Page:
You might be surprised to learn that Pit Bull isn’t a breed of dog. Rather, it’s an umbrella term – sort of like “retriever” – that includes various dog breeds, dox mixes, and even dogs that just happen to look like the aforementioned breeds and mixes. Pretty crazy, right? And yet it’s true!
What Dog Breeds Are Considered To Be Pit Bulls?
Here’s another confusing thing about Pit Bulls – depending on where you live, you may or may not consider certain dog breeds to be Pit Bulls. For example, in Great Britain and Australia, “Staffies” (or Staffordshire Bull Terriers) are not considered to be Pit Bulls. But in the United States, they are.
That said, the following breeds are considered to be Pit Bulls somewhere on planet Earth:
- American Pit Bull Terriers
- American Staffordshire Terriers
- Staffordshire Bull Terriers
- American Bullies
Is It Spelled “Pit Bull” Or “Pitbull”
Pit bull. Two words.
Pitbull is this guy:
What Is The History Of Pit Bulls?
The original Pit Bulls – also known as “Pit Bull Terriers” and “Bull and Terrier Dogs” – were bred from Olde English Bulldogs and a now-extinct Terrier for the horrible and inhumane crime of dogfighting. These dogs were strong, nimble, dexterous, and very human-friendly, a trait that’s been passed down to their ancestors.
From the Bull and Terrier Dog came the Bull Terrier, the Staffordshire Bull Terrier, the American Pit Bull Terrier, the American Staffordshire Terrier, and most recently the American Bully.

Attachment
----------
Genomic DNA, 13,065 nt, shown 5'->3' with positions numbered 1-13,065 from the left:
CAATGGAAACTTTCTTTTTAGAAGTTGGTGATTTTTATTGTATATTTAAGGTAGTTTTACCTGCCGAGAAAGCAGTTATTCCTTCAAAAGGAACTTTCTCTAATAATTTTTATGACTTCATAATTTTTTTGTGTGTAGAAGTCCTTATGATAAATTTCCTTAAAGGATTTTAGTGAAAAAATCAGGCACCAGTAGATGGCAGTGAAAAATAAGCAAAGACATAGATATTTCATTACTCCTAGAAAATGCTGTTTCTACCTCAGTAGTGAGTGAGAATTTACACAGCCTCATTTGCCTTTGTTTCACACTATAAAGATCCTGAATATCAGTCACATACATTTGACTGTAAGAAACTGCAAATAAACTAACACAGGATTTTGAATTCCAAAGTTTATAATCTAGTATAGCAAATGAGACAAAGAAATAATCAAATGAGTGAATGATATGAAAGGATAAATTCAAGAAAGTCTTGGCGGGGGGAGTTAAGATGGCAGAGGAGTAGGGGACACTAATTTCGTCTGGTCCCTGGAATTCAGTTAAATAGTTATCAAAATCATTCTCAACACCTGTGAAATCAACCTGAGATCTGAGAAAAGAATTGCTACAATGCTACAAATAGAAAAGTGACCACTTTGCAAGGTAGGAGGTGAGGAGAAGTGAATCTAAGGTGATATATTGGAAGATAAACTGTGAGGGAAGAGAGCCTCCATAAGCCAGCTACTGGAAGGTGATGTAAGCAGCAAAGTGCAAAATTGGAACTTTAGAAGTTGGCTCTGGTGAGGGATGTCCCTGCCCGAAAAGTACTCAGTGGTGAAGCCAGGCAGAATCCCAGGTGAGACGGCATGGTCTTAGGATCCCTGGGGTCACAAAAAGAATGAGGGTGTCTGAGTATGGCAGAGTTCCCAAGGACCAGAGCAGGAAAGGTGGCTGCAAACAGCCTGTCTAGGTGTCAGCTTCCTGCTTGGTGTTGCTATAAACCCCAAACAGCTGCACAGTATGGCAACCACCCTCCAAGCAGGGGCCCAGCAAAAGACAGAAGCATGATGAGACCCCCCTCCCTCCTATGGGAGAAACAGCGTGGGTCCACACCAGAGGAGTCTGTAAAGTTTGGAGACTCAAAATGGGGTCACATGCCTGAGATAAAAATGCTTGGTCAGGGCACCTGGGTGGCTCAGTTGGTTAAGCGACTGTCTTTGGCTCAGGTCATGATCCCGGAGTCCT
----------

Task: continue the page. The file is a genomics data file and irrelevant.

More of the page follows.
What’s The Difference Between Staffordshire Bull Terriers And American Pit Bull Terriers?
Size, basically. A Staffordshire Bull Terrier weighs between 24 and 37 lbs. and is about 14-16 inches tall. American Pit Bull Terriers and American Staffordshire Terriers, on the other hand, are between 30 and 60+ lbs. and 17 and 21 inches tall.
What’s The Difference Between American Pit Bull Terriers And American Staffordshire Terriers?
This is another one of those weird Pit Bull complications. American Staffordshire Terriers were brought into existence when, uhm, well, the AKC just decided they didn’t like the name American Pit Bull Terrier anymore. So they changed it – first to Staffordshire Terrier in 1936, and then to American Staffordshire Terrier in 1969 to differentiate from their English counterparts.
Today, American Staffordshire Terriers and American Pit Bull Terriers are considered to be two distinct breeds, though it should be said they’re impossible to tell apart visually (even experts are often incapable) and a Wisdom Panel DNA test for an American Pit Bull Terrier will come back as American Staffordshire.
What Is A “Pit Bull-Type Dog”?
You may have heard the term “Pit Bull-type dog” before and not known what it meant. It’s a term that shelters and rescues often use to describe dogs that look more or less like the aforementioned breeds (APBT, AST, SBT, AB). If the dogs have larger, blockier heads, slim, muscled bodies, and generally short hair, they’re typically considered to be Pit Bull-type dogs.
Since very few shelter/rescue dogs have a known provenance – either via DNA testing (too expensive) or breeding papers (usually nonexistent) – there are many dogs out there labeled Pit Bulls through visual identification alone, a notoriously inaccurate means of identifying dog breed. (Of course, DNA tests have their own inaccuracies, but we’ll leave that for another time.)
Why Are There So Many Pit Bulls In Shelters?
The answer to that is way too long and complicated for this post – and besides, we already wrote a whole article about it.
Which Breeds Are Mistaken For Being Pit Bulls?
So many! And keep in mind, this isn’t even an exhaustive list. There are way more breeds – or mixes of breeds – that are mistaken for Pit Bulls despite having no genetic connection to them.
- Alapaha Blue Blood Bulldog
- American Bulldog
- Preso Canario
- Dogo Argentino
- Cane Corso
- Olde English Bulldog
What Health Issues Do Pit Bulls Have?